{
            SuspendChangeNotification = false;
        }
    }

 

Now that we have all of this, we can write reasonable looking code like the following:

            var dataObject = new SampleDataObject();
            using (var ctx = new SuspendChangeNotifyContext(new List<ISupportInitialize> { dataObject }))
            {
                //make Property changes here!
            }

That's an extremely reasonable looking way to accomplish our goal, but we're not quite done yet.

Step 3 - Done Making Changes

Of course, what's missing from the above example is that after we're done, we want to notify the UI all at once about the changes we made during the SuspendChangeNotify batch.  Given what we already have that is extremely easy to do.  We can keep track of which properties changed and fire Notification for them all from EndInit().

    public class SampleDataObject : INotifyPropertyChangedISupportInitialize
    {
        public event PropertyChangedEventHandler PropertyChanged;
 
        List<string> _batchChanges;
 
        /// <summary>
        /// Don't fire updates!
        /// </summary>
        public bool SuspendChangeNotification { getset; }
 
        protected void OnPropertyChanged(string propName)
        {
            if (SuspendChangeNotification)
            {
                if (!_batchChanges.Contains(propName))
                {
                    _batchChanges.Add(propName);
                }
            }
            else if (null != PropertyChanged)
            {
                PropertyChanged(thisnew PropertyChangedEventArgs(propName));
            }
        }
 
        public void BeginInit()
        {
            SuspendChangeNotification = true;
            _batchChanges = new List<string>();
        }
 
        public void EndInit()
        {
            SuspendChangeNotification = false;
            foreach (string propName in _batchChanges)
            {
                OnPropertyChanged(propName);
            }
            _batchChanges = null;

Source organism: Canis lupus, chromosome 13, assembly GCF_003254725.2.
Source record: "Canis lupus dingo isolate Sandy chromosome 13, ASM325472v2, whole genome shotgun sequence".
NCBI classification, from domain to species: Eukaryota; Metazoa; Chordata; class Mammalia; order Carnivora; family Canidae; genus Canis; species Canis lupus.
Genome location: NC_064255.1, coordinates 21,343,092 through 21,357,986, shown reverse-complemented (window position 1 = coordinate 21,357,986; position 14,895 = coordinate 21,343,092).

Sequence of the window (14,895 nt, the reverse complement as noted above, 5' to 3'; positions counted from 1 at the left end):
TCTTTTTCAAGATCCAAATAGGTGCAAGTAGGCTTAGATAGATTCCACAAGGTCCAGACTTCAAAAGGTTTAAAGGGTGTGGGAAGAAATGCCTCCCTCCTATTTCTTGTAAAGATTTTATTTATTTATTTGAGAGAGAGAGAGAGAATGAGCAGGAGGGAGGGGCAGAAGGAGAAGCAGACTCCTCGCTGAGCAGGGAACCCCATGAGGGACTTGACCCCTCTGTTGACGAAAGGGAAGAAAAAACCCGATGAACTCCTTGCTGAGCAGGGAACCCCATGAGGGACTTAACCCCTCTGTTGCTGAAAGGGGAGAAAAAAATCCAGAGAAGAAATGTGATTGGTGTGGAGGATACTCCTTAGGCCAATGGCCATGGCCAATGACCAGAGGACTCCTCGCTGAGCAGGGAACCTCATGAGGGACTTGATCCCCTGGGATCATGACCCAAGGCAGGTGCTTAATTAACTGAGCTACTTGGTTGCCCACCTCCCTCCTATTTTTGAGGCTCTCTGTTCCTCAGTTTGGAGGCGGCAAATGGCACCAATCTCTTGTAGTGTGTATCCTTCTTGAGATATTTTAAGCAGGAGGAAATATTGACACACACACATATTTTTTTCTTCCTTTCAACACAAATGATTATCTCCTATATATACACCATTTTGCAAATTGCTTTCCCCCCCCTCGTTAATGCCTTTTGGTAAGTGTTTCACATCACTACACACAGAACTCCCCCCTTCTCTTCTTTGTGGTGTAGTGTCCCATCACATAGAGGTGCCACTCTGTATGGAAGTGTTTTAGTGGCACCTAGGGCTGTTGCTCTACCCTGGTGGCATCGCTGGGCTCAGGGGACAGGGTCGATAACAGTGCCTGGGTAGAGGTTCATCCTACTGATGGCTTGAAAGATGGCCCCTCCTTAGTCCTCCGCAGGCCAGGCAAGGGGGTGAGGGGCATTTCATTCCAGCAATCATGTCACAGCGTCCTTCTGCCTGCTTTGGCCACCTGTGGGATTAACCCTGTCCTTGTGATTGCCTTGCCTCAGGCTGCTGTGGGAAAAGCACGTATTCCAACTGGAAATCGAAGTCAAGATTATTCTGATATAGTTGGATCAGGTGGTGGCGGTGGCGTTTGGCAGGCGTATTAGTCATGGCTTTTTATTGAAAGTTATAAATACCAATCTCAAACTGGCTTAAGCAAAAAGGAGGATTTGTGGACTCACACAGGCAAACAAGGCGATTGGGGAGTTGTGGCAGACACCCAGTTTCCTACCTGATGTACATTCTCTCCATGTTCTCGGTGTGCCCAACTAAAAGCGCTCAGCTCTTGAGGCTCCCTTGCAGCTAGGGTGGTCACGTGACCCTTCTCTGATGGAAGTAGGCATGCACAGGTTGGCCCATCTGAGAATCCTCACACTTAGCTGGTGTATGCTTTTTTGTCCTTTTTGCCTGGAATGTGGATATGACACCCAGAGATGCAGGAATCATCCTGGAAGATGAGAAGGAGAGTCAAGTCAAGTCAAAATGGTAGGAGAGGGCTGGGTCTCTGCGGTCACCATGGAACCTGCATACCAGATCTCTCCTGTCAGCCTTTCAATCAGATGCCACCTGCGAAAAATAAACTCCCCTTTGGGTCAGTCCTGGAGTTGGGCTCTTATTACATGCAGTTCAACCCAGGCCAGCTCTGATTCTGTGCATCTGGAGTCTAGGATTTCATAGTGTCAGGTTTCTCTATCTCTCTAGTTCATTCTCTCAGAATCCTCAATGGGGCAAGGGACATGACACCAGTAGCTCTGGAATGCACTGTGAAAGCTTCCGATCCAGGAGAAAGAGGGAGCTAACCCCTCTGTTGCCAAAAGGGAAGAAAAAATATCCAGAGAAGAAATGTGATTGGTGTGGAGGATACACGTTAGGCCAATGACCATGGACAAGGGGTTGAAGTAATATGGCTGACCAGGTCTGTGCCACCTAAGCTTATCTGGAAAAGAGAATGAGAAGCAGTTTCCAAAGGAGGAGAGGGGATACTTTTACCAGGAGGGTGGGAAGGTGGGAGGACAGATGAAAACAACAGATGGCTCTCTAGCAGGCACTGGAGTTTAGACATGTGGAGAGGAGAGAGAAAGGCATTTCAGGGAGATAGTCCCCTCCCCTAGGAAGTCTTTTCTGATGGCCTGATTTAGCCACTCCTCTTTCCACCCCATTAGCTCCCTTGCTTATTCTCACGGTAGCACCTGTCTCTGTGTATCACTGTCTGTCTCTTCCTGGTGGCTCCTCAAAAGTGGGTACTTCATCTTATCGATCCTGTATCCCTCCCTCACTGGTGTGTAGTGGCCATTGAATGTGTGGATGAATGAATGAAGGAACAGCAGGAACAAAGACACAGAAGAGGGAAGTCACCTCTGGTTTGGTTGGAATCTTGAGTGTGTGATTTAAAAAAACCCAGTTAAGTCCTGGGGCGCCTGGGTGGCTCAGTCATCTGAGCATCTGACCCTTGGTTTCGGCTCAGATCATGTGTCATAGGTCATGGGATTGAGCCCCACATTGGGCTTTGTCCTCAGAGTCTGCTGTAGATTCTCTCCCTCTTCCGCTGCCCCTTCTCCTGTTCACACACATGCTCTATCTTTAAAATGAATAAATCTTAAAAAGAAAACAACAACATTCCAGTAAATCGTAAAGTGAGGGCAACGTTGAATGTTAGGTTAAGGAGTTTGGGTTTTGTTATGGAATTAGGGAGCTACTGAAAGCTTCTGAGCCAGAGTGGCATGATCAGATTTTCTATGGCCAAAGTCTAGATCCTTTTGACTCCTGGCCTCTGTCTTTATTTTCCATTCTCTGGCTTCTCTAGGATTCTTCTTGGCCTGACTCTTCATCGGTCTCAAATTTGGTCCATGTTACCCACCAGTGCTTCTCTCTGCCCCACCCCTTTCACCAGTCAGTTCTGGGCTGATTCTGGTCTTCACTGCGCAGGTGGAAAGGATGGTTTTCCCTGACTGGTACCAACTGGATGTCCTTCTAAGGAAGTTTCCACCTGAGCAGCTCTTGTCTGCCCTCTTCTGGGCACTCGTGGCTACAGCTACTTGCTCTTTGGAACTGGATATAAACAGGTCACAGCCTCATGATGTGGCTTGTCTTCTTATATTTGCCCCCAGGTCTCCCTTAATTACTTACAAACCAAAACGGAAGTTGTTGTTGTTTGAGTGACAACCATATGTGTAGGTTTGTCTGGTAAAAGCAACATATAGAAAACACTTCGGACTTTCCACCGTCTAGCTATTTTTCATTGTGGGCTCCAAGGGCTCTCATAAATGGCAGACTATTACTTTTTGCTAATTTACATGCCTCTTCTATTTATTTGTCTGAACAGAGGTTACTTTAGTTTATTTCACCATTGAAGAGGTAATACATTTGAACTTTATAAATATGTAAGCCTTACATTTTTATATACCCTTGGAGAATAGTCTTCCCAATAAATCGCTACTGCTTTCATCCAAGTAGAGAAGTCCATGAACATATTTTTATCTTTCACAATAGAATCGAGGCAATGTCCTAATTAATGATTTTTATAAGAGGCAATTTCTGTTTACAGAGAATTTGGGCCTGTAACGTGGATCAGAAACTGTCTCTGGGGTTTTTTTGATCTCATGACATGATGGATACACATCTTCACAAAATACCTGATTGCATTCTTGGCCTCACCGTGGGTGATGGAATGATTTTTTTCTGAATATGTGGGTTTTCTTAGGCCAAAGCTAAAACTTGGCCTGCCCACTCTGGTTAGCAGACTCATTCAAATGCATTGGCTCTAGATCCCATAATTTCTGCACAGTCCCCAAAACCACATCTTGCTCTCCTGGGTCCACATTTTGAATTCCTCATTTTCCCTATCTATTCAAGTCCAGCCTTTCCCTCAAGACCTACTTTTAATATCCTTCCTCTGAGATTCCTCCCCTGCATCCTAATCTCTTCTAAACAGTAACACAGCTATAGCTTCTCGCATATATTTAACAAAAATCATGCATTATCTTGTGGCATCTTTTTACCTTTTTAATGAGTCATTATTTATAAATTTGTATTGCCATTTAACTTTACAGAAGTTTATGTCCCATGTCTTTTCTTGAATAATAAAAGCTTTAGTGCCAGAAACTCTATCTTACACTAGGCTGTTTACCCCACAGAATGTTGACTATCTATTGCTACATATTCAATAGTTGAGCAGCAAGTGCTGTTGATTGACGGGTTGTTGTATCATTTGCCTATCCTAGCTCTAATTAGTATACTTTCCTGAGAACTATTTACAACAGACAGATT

}
    }

Because we've done this with using() blocks this is a fairly safe way to accomplish this without concerns that the data objects will get "wedged" if an exception is thrown.

A Final Note on Design

The approach shown here, works but might appear a little untidy.  If you check out my (ongoing) series on Great Features for MVVM Friendly Objects you can see a means of an elegant repackaging of what's shown here.  This is especially true of the change-tracking portion of the code.

Enjoy!

Tags:

Architecture and Design | Silverlight | WPF

MEF for Windows Phone 7

by Damon Payne 1. March 2011 17:45

I wrote a while back about my port of MEF to Windows Phone 7, and apprently didn't make a binary available as I've been getting email and twitter requests for it.

Download it here.

See the original article for detailed notes.  The big points are that dynamic export metadata won't work due to not having Reflection Emit on WP7 and that DeploymentCatalog doesn't really make sense so I excluded System.ComponentModel.Composition.Initialization -  use AssemblyCatalogs instead.

I will be maintaining this so please report any issues.

Why is this not part of MEF Contrib?  Mostly due to some timing issues last year and my own GitHub issues.

Tags:

Silverlight | Windows Phone 7 Development | WindowsPhone7 | MEF

About the author

Damon Payne is a Microsoft MVP specializing in Smart Client solution architecture.